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Character makes McCain right choice

October 26, 2008
Weirton Daily Times

As you head into the voting booth and choose the next president of the United States, try to forget the hype, the campaigns and the advertising. Those are productions of campaign staffs and reflect packaging, not the character of the men at the center of the election.

Character is most easily judged by the record of the candidate, and character is what matters most when choosing a president. Will the man be truthful, be able to work with members of both political parties, be able to represent America from a position of strength in matters of national security? When the men are pared down to their character, we find Sen. John McCain to be what the nation needs and we endorse him for president.

His record speaks volumes more about the true nature of his character than the eloquence of Sen. Barack Obama says about him.


McCain's record as a Navy aviator during the Vietnam War is more than a stirring story of patriotism and selflessness. McCain's behavior as a prisoner of war in North Vietnam demonstrated that, at his core, he puts duty, honor and country above all else.

Strangely, his opponents have begun to mock McCain's record as a maverick, even as they call upon the federal government to be less preoccupied with partisanship. But McCain's 25 years in Congress show a pattern of eagerness to work with politicians of both major political parties to get things done. On controversial issues, McCain has been a motivator - not just a proponent - of change since long before the term became a slogan.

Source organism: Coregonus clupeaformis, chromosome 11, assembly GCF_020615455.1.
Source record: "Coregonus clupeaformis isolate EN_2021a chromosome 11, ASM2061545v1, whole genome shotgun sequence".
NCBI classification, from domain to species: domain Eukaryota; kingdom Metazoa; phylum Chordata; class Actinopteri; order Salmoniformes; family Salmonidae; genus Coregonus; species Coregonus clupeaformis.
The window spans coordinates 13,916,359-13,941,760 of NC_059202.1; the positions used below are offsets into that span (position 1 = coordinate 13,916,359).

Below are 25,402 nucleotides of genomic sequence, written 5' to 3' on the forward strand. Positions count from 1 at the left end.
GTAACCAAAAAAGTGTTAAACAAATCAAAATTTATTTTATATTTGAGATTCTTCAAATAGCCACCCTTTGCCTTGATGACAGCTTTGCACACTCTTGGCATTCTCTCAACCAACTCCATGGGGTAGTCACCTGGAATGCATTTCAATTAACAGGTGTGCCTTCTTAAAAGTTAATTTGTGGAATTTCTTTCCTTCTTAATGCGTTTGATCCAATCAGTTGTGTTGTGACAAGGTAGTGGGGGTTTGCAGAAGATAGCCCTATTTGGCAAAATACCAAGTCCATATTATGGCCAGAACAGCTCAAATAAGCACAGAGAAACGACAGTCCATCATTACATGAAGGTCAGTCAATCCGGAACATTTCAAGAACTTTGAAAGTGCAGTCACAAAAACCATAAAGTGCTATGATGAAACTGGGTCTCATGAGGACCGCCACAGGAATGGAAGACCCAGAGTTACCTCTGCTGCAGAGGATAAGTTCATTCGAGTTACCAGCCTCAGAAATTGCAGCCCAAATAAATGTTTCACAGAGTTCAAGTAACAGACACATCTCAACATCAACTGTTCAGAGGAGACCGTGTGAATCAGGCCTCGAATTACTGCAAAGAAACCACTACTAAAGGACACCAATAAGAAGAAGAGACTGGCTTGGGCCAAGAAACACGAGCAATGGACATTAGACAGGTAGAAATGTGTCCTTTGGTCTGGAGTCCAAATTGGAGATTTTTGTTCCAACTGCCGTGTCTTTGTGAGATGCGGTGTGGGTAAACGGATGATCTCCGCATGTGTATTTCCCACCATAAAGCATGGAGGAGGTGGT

National security, a key concern of most Americans, has been McCain's strength. Most Americans are fully aware of his tenacity in fighting for what is right in defense policy, as well as for members of the armed services. That sometimes has forced him into conflict, even with leaders of his own party. McCain, of course, was an early critic of the failed strategy in Iraq - and a proponent of the new, successful plan.

McCain recognizes that the size of government needs to be reduced - not expanded, as his opponent, Sen. Barack Obama, wants. Smaller government leads to lower taxes, allowing Americans to keep more of our money and grow our economy. Thus, McCain may not be saying what Americans want to hear, but he speaks the truth about where growth, recovery and prosperity must begin. Obama's tax cut proposal while proposing hundreds of billions in new spending will either amount to the tax cut being abandoned or taxes to rise dramatically. His eloquence is merely the modern version of "a chicken in every pot and a car in every garage." Don't be fooled.

Had Congress reacted properly to an initiative McCain helped lead in 2005, the current financial crisis probably would not be occurring. McCain was a co-sponsor on Federal Housing Enterprise Regulatory Reform Act of 2005, which would have reined in many of the abuses involving "subprime" mortgages. Liberals in Congress defeated the measure.

Troubling questions remain about the character of Obama. He was elected to the Senate only because of efforts by the Chicago political machine. His personal associations involved one - closer than Obama will admit - with a leader of the 1960s Weather Underground terrorist organization. That man, William Ayers, has commented that, "I don't regret setting bombs." And Obama's association of many years with his pastor, the anti-American Rev. Jeremiah Wright, ended only when the relationship was brought to light by the news media. His relationship to convicted felon Tony Rezko also is troubling.

McCain's character, on the other hand, has been one of working closely with those who would build America up - not tear her down. He has the backbone to say what he means, not just what campaigns and campaigners would have him say to soothe the voters' ear.

It is not too much to say that the contest for president this year pits a dedicated liberal politician, Obama, against a veteran servant of the public - McCain. Obama is easily the most liberal of the 100 senators. His running mate, Sen. Joseph Biden, is a close second.

Simply because McCain's character has been one of service to the people - not to a political party or the gigantic federal bureaucracy - we urge residents of our area to cast their ballots for John McCain, the leader Americans need.

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